Meanwhile, I finally found a place for Todd Rundgren on one of these playlists, and “Long Flowing Robe” is a terrific example of a lead track that was not a single, the kind of thing FM radio loved to play back in the day (there were no notable hit singles from Runt: The Ballad of Todd Rundgren; maybe because they never released this one?). And let’s not overlook the glory that is Dean Friedman’s “Ariel,” which was in fact something of a hit in 1977, coming in at number 87 for the year on the American Top 40 year-end chart. Although long since faded from the mainstream scene in the U.S., Friedman has all these years been recording and touring, and released the album 12 Songs just last month, as luck would have it. Take that as a reminder that luck does, sometimes, against the odds, have it.


Full playlist below the widget.

“Long Flowing Robe” – Todd Rundgren (Runt: The Ballad of Todd Rundgren, 1971)
“Almost” – Sarah Harmer (All Of Our Names, 2004)
“Strange Relationship” – Prince (Sign O’ the Times, 1988)
“Contessa” – Mice Parade (Candela, 2012)
“Tell Me When the Whistle Blows” – Elton John (Captain Fantastic and the
       Brown Dirt Cowboy
, 1975)
“Maricela” – Los Lobos (Colossal Head, 1996)
“Thrasher” – Casey Dienel (Imitation of a Woman to Love, 2017)
“I Stand Accused (Of Loving You)” – The Glories (single, 1967)
“London Rain (Nothing Heals Me Like You Do)” – Heather Nova (Siren, 1998)
“Gates of Steel” – Devo (Freedom of Choice, 1980)
“Ariel” – Dean Friedman (Dean Friedman, 1977)
“Start a Little Late” – Annie Hayden (The Rub, 2001)
“Everything Now” – Arcade Fire (pre-release, Everything Now, 2017)
“How Many Times” – Patti LaSalle (single, 1960)
“Fast Buck Freddie” – Jefferson Starship (Red Octopus, 1975)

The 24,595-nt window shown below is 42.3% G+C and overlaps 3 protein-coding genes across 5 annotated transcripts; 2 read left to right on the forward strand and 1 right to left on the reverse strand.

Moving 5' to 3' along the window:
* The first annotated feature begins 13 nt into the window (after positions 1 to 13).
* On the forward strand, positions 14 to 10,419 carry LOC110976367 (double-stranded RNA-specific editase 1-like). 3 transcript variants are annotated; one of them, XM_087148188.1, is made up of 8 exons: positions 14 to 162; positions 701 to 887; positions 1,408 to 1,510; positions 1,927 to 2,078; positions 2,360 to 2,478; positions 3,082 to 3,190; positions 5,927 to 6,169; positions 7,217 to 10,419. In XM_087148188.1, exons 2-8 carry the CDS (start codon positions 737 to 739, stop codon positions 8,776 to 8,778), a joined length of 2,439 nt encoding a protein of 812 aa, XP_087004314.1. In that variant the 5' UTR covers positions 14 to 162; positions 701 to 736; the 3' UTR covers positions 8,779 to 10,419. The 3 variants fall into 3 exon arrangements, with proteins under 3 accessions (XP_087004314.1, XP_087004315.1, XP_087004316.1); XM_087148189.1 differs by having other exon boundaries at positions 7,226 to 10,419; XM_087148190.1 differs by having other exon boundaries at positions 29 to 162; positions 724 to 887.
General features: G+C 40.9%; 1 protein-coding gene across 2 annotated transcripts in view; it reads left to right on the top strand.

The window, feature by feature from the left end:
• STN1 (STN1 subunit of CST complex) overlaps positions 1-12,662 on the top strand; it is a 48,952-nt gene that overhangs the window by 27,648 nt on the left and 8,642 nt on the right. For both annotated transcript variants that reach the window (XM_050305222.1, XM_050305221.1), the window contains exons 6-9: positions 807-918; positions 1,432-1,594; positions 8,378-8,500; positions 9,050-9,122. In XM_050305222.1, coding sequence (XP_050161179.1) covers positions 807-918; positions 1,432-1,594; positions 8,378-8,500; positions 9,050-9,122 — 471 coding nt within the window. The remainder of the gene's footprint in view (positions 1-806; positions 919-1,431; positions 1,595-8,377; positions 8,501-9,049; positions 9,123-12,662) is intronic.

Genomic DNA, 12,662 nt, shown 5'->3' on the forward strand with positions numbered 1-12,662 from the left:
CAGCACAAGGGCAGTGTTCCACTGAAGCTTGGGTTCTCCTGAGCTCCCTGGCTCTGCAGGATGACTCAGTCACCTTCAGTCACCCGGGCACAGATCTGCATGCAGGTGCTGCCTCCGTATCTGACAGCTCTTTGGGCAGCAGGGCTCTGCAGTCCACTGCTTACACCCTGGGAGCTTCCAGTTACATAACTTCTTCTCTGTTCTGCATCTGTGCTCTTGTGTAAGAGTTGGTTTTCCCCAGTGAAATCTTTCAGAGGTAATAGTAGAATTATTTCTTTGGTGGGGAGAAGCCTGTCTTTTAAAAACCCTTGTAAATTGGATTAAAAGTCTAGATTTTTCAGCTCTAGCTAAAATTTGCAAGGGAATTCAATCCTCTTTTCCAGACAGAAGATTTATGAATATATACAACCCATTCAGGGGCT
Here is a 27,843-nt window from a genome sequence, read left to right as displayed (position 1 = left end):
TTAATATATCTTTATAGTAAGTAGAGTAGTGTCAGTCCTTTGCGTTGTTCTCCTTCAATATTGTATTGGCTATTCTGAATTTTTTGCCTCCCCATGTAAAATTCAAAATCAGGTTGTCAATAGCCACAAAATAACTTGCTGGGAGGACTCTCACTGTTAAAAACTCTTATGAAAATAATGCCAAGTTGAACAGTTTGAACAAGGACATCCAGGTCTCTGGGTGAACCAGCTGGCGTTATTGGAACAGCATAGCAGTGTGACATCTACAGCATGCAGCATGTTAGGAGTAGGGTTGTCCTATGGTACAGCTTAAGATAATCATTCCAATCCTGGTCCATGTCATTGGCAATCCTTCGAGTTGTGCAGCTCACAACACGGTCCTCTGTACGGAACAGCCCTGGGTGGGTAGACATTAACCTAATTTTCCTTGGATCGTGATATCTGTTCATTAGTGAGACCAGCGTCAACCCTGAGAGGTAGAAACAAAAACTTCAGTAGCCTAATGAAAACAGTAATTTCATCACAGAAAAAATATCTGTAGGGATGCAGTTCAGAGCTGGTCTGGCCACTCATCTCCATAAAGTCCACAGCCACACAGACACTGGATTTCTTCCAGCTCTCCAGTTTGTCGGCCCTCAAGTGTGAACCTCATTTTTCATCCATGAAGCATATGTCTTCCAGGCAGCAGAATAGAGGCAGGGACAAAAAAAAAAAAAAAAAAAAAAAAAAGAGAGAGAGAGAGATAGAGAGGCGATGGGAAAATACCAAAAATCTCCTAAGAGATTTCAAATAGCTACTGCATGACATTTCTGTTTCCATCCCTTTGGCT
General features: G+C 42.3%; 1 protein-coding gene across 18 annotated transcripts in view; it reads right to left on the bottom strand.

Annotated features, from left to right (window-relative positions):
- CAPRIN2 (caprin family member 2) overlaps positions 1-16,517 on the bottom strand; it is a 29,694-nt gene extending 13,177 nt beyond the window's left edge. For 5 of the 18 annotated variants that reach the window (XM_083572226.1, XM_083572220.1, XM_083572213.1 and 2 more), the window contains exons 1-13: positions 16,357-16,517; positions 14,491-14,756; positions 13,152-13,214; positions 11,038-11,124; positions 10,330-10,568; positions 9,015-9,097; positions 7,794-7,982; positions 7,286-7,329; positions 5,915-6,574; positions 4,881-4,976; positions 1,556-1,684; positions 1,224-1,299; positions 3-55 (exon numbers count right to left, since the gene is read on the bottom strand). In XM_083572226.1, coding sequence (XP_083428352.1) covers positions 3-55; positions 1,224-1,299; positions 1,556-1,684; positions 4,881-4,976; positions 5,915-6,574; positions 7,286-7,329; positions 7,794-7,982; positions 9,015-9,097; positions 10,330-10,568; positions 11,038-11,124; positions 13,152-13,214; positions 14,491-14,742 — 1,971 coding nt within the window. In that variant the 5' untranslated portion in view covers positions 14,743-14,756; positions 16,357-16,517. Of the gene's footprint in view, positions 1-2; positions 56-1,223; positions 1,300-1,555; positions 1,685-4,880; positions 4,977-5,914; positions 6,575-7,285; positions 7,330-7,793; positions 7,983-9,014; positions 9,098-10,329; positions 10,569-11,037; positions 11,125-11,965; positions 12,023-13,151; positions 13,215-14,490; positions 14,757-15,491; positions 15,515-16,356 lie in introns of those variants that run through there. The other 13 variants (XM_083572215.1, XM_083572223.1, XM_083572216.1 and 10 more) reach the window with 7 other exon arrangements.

“Black Sails in the Sunset” – Elvis Costello (originally unreleased, 1980)
“Couldn’t Love You More” – Sade (Love Deluxe, 1992)
“Girls In Their Summer Clothes” – Bruce Springsteen (Magic, 2007)
“The Magic Touch” – Melba Moore (single, 1966)
“Over There” – The Connells (Boylan Heights, 1987)

Cairo Gang

“Real Enough to Believe” – The Cairo Gang

Emmett Kelly, the L.A.-based singer/songwriter doing musical business as The Cairo Gang, has a preternatural knack for pop rock at once knotty and charming. Funneling sounds and melodies born in the power pop origin years of 1967 through 1974, “Real Enough to Believe” combines Byrdsian jangle and Beatlesque chords (um: 2:18!) with the melancholy, inside-out tunefulness of Big Star.

Interestingly, Kelly combines these archetypally ear-friendly elements into a song that is neither power pop nor catchy in any obvious way—the pace is a bit too relaxed, the verse melody too spread out, and the chorus too subtle, what with its 10/4 time signature. Full of lovely melodic turns but resisting efforts to sing along, “Real Enough to Believe” feels, somehow, like the embodiment of thought, and not just because the lyrics are generally difficult to understand. Many songs are inscrutable lyrically but retain a sense of narrative or action. This one feels to be floating in the realm of reverie in such a way as to be somehow commenting on the process of thinking itself. Maybe I’m being influenced, or misled, by a handful of phrases that do make themselves heard—“thinking only of the time”; “it’s too far off to be real enough to believe”; “with some people it’s plain to see”—but I sense this as an unusually introspective song. To my ears, the music, with its gentle knobs and declarative intervals, reflects the rumination in a nuanced and gratifying way.

“Real Enough to Believe” is a track from The Cairo Gang’s second album, Untouchable, released in March. You can buy the album via Bandcamp. The Cairo Gang was previously featured on Fingertips for the song “Ice Fishing,” one of my favorites of 2015. The MP3 comes, as will two others this time around, from the generous gang at KEXP.